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Subject: Awesome Three-Player Game rss

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Simon W.
United States
San Antonio
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When I got involved with the San Antonio Boardgamers Group ( I was introduced to a man by the name of Patrick Christensen, owner of Seaborn games and co-designer of its freshman offering – Hunting Party. While I had flirted with the idea of game design before myself, I was delighted to meet an individual who had actually pursued the ephemeral dream. Needless to say I was psyched to play HP when I first got the chance. However, I must say that the first few times I played Hunting Party, I didn’t really like it (I was definitely not a fan of Euros at the time). Fortunately enough, I stuck with the game and gave it a fighting chance until I finally “got it.” After this revelation, I was hooked. Hunting Party is a great game.

The game mechanics are highly original with the basic premise being each player is a hero out on a quest to fulfill the prophecy of the destruction of the Shadow, an evil force sweeping over the lands. Everyone is given nothing but a few gold coins to rub together and a whole lot of promises in the form of shares. The first thing players will have to do is build a party to help them on their quest since they alone will not possess all the skills necessary to defeat even a wandering Shadow agent (let alone the Shadow himself). This leads players to go to Taverns and Guilds, trying to win auctions for potential party members using shares, or a promise of the bounty for whatever one slays. Less shares on one’s hero, means less cash after a hunt. This clever balance means that resources will always be stretched thin if one is looking for the perfect person to fill each job.

To find the shadow, a player must deduce what tracking, seeking, and fighting skills are required to destroy him. Each player has a piece of the prophecy and so every time a player goes on a hunt, s/he may inquire about what it is the others know to try and clear up the obfuscation. Often this culminates in a situation where one will know what is necessary but must spend his/her time and money acquiring the right tools for the task, making the game very tense and a bit like an arms race to victory.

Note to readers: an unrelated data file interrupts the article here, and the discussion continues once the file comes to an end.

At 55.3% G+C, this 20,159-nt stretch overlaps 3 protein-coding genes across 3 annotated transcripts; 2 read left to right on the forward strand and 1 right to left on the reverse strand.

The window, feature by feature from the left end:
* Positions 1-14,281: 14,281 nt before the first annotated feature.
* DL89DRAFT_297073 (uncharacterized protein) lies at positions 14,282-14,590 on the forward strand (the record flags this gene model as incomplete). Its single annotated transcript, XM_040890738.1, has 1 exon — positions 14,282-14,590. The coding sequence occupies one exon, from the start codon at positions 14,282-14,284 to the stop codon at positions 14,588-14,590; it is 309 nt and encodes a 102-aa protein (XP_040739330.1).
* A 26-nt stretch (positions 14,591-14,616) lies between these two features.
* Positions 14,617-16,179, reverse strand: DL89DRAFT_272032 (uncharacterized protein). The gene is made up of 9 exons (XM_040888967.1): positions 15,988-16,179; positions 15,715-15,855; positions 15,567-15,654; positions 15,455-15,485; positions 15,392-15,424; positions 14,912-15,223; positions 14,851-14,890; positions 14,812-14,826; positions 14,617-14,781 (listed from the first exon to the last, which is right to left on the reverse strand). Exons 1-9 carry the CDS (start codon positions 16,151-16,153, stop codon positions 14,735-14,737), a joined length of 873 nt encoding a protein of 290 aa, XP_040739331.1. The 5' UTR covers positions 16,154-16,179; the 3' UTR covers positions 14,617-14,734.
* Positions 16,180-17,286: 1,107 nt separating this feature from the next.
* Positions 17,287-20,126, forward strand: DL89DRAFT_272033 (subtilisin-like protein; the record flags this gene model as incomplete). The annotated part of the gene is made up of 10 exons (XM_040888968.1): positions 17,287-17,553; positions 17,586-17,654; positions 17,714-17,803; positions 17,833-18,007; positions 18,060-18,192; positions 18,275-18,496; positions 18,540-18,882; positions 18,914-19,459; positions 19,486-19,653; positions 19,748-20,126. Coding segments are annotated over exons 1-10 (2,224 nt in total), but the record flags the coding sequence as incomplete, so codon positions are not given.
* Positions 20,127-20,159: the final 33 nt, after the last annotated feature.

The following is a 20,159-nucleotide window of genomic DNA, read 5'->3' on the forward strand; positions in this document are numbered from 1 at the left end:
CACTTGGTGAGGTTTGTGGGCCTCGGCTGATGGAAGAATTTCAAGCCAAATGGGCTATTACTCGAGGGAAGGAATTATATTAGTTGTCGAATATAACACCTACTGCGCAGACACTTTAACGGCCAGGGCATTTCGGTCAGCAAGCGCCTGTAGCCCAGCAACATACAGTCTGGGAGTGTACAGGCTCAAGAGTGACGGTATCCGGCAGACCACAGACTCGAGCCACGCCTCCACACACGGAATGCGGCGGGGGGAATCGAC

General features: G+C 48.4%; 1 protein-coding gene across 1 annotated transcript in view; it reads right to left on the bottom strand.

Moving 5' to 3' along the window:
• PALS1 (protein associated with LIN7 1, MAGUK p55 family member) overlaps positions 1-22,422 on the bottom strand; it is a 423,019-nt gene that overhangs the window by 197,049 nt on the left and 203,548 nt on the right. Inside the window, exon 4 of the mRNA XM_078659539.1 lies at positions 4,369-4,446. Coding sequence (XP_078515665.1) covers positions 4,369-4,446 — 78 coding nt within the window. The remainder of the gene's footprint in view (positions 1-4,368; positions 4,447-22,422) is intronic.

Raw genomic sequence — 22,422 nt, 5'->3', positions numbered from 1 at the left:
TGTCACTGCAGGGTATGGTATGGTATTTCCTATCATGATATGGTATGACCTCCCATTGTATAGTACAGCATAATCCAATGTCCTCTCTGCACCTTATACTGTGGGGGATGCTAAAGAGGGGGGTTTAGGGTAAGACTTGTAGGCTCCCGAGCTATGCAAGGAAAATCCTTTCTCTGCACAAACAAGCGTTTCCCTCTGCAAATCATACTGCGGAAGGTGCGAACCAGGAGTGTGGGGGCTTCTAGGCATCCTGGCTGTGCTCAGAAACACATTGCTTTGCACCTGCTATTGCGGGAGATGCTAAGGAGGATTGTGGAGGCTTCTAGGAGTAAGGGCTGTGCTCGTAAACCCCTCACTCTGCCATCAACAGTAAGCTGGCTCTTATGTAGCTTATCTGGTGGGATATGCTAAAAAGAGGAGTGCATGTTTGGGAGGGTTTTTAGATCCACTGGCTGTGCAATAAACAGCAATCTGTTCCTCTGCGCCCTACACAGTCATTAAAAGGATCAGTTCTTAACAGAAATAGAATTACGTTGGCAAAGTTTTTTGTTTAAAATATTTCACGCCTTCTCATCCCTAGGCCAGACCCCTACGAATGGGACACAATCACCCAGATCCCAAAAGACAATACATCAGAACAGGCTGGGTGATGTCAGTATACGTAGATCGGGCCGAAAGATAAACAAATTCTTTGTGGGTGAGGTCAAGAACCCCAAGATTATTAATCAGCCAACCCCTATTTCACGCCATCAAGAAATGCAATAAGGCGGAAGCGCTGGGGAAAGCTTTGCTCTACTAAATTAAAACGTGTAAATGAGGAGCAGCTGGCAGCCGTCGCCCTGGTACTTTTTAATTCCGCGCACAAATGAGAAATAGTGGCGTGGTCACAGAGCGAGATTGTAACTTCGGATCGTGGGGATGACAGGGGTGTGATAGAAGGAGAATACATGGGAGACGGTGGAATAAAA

To add some flavor, party members can be “championed” by finding the specific piece of equipment that pertains directly to them. Usually champions will have strong abilities in addition to their base power. I know a few people who were turned off by all the variables from player powers and resultant interactions. I, however, warmed up eventually to the chaos and now find it to be indispensable.

The game length can go a bit long or extremely short on occasion but often hits a good medium stride. I wouldn’t recommend the game for any more or less than three players although it is playable with one fewer/more.

The components are also pretty decent. Patrick has had some trouble in the past with his manufacturer and so each successive wave of games that has come back seems to have improved. At the time of this writing everything should be perfect (including new laminated cards). Mine came without laminate and warped a bit after removing the shrink. The shares and money are all made from wood and are easy to tell apart by color. The rule book is exceptionally well done as it is spiral-bound, tabbed, and organized very effectively and efficiently. My biggest complaint about the game/components is the art which ranges from respectable to barely tolerable. Then again I’m not a huge fantasy fan so I guess it’s more a matter of taste.

- Player variability and customization
- Great share mechanic (party building is just plain fun)
- Good resource management and deduction element
- Good components with the best rulebook I’ve ever seen
- Perfect three-player game

- Minor incidences of card warping.
- Might be turned off by “American” fantasy theme
- Occasional freak long/short games

BUY. There’s enough here to justify and warrant a purchase. The mechanics alone are different enough from most games to be worth looking into. My rating is a 9 out of 10. I may not like the theme and art as much as some people do but I think, again, that the mechanics are solid and that’s where the game shines.
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